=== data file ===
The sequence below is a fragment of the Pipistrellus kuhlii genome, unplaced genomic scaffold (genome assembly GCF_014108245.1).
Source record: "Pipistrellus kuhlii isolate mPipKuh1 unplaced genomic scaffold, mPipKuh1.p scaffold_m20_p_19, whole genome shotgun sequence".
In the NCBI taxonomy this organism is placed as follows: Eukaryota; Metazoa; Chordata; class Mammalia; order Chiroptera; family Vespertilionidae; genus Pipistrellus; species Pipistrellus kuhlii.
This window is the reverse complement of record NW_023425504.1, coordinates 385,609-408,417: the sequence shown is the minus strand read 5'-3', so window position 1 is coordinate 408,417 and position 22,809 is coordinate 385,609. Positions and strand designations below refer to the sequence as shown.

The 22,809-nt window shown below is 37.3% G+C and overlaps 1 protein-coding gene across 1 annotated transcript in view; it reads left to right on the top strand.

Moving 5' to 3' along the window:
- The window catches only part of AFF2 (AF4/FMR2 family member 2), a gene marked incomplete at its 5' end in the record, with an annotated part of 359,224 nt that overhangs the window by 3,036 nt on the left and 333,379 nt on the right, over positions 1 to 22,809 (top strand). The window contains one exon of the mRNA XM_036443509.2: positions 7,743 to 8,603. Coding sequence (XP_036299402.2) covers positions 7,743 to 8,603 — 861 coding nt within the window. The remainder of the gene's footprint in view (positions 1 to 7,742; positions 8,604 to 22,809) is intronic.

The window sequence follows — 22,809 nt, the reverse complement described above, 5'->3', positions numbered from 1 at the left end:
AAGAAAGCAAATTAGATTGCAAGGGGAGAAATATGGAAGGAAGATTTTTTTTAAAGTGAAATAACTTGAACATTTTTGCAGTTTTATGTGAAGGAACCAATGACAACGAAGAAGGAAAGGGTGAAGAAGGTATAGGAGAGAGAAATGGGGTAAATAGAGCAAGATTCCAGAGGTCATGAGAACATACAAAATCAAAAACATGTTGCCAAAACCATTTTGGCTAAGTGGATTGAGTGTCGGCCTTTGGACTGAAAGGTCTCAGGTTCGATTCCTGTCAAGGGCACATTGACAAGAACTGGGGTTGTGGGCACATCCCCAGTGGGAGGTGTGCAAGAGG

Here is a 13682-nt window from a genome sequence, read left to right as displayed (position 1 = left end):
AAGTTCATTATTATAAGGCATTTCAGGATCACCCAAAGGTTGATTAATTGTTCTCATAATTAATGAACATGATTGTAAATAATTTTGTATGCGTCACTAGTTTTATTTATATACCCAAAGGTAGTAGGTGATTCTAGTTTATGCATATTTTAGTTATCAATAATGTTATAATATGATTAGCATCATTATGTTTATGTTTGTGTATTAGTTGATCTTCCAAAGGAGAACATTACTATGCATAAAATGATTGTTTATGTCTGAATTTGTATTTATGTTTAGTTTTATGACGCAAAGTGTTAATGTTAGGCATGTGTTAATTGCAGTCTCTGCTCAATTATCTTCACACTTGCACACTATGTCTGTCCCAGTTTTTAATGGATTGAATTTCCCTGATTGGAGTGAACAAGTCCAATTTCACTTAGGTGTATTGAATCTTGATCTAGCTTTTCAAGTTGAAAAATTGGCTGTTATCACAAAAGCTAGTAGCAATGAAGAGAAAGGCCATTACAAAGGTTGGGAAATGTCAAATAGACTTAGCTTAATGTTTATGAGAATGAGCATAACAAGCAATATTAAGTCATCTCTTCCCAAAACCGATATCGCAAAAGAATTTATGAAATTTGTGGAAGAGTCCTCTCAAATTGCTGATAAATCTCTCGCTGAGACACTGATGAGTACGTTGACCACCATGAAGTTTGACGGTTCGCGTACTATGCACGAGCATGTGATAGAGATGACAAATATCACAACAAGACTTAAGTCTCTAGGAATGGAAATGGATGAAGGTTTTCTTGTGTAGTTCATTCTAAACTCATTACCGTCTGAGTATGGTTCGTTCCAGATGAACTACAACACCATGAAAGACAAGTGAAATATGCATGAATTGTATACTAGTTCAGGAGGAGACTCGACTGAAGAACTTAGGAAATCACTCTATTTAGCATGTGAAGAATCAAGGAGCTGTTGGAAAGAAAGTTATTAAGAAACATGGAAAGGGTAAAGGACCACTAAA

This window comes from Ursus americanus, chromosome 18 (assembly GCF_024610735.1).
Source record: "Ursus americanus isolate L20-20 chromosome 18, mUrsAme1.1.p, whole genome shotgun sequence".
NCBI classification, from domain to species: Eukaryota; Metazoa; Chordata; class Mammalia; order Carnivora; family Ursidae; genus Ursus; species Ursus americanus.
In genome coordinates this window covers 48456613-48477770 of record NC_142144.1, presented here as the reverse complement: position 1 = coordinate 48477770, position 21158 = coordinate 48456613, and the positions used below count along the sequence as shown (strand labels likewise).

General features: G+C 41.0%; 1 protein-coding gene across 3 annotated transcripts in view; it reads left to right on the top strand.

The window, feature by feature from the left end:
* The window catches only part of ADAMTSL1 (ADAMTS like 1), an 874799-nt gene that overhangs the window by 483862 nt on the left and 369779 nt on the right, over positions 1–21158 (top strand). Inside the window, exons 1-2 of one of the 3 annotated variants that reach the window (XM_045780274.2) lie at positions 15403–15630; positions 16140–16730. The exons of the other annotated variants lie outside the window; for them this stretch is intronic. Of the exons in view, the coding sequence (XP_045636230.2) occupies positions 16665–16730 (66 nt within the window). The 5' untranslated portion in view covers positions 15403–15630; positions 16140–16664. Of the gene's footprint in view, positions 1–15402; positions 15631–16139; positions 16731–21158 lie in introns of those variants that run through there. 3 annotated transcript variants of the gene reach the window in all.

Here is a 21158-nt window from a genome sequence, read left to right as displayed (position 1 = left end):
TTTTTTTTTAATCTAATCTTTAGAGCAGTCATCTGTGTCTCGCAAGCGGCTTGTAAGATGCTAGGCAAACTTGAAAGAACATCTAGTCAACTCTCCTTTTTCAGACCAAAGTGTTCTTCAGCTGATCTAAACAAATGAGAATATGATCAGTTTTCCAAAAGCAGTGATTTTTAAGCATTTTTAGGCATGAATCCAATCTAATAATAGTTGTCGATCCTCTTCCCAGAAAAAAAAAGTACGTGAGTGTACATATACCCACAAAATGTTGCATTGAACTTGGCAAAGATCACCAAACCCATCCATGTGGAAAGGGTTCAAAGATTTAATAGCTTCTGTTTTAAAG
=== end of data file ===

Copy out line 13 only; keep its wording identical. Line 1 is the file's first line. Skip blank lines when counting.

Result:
Source record: "Ursus americanus isolate L20-20 chromosome 18, mUrsAme1.1.p, whole genome shotgun sequence".